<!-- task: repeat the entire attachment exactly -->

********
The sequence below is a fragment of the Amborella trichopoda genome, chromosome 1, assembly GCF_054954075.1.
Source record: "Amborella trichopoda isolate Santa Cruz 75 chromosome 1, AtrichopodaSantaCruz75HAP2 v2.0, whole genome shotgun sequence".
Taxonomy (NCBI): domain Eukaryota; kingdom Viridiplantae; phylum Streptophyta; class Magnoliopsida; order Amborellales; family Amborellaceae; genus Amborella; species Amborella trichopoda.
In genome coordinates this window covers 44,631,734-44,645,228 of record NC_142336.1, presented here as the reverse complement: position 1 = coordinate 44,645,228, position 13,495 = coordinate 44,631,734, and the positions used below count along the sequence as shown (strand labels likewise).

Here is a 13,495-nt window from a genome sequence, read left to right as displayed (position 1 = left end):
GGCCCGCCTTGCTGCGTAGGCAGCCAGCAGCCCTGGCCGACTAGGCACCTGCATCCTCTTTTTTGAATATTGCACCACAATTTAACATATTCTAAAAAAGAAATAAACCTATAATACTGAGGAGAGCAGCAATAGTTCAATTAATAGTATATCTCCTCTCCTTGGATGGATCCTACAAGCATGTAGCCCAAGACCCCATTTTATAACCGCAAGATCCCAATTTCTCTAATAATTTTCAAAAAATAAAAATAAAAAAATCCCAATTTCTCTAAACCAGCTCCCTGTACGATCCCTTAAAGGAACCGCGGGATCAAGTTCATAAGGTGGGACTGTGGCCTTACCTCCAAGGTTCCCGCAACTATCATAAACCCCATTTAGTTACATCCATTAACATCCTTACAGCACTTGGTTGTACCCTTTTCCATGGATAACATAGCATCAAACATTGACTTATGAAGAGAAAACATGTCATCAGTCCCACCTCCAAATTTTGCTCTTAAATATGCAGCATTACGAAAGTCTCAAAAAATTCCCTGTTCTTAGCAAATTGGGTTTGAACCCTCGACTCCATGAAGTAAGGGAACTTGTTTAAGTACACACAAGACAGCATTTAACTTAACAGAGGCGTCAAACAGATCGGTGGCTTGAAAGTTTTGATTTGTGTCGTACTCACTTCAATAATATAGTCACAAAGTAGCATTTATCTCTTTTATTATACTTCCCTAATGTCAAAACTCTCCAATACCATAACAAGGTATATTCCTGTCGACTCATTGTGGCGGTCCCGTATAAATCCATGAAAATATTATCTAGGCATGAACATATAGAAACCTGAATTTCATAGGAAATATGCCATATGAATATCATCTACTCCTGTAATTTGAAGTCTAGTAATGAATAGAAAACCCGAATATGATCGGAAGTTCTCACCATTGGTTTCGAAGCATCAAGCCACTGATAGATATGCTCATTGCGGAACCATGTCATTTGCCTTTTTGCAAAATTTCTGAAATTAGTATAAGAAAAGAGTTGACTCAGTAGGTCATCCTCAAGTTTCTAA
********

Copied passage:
The sequence below is a fragment of the Amborella trichopoda genome, chromosome 1, assembly GCF_054954075.1.
Source record: "Amborella trichopoda isolate Santa Cruz 75 chromosome 1, AtrichopodaSantaCruz75HAP2 v2.0, whole genome shotgun sequence".
Taxonomy (NCBI): domain Eukaryota; kingdom Viridiplantae; phylum Streptophyta; class Magnoliopsida; order Amborellales; family Amborellaceae; genus Amborella; species Amborella trichopoda.
In genome coordinates this window covers 44,631,734-44,645,228 of record NC_142336.1, presented here as the reverse complement: position 1 = coordinate 44,645,228, position 13,495 = coordinate 44,631,734, and the positions used below count along the sequence as shown (strand labels likewise).

Here is a 13,495-nt window from a genome sequence, read left to right as displayed (position 1 = left end):
GGCCCGCCTTGCTGCGTAGGCAGCCAGCAGCCCTGGCCGACTAGGCACCTGCATCCTCTTTTTTGAATATTGCACCACAATTTAACATATTCTAAAAAAGAAATAAACCTATAATACTGAGGAGAGCAGCAATAGTTCAATTAATAGTATATCTCCTCTCCTTGGATGGATCCTACAAGCATGTAGCCCAAGACCCCATTTTATAACCGCAAGATCCCAATTTCTCTAATAATTTTCAAAAAATAAAAATAAAAAAATCCCAATTTCTCTAAACCAGCTCCCTGTACGATCCCTTAAAGGAACCGCGGGATCAAGTTCATAAGGTGGGACTGTGGCCTTACCTCCAAGGTTCCCGCAACTATCATAAACCCCATTTAGTTACATCCATTAACATCCTTACAGCACTTGGTTGTACCCTTTTCCATGGATAACATAGCATCAAACATTGACTTATGAAGAGAAAACATGTCATCAGTCCCACCTCCAAATTTTGCTCTTAAATATGCAGCATTACGAAAGTCTCAAAAAATTCCCTGTTCTTAGCAAATTGGGTTTGAACCCTCGACTCCATGAAGTAAGGGAACTTGTTTAAGTACACACAAGACAGCATTTAACTTAACAGAGGCGTCAAACAGATCGGTGGCTTGAAAGTTTTGATTTGTGTCGTACTCACTTCAATAATATAGTCACAAAGTAGCATTTATCTCTTTTATTATACTTCCCTAATGTCAAAACTCTCCAATACCATAACAAGGTATATTCCTGTCGACTCATTGTGGCGGTCCCGTATAAATCCATGAAAATATTATCTAGGCATGAACATATAGAAACCTGAATTTCATAGGAAATATGCCATATGAATATCATCTACTCCTGTAATTTGAAGTCTAGTAATGAATAGAAAACCCGAATATGATCGGAAGTTCTCACCATTGGTTTCGAAGCATCAAGCCACTGATAGATATGCTCATTGCGGAACCATGTCATTTGCCTTTTTGCAAAATTTCTGAAATTAGTATAAGAAAAGAGTTGACTCAGTAGGTCATCCTCAAGTTTCTAA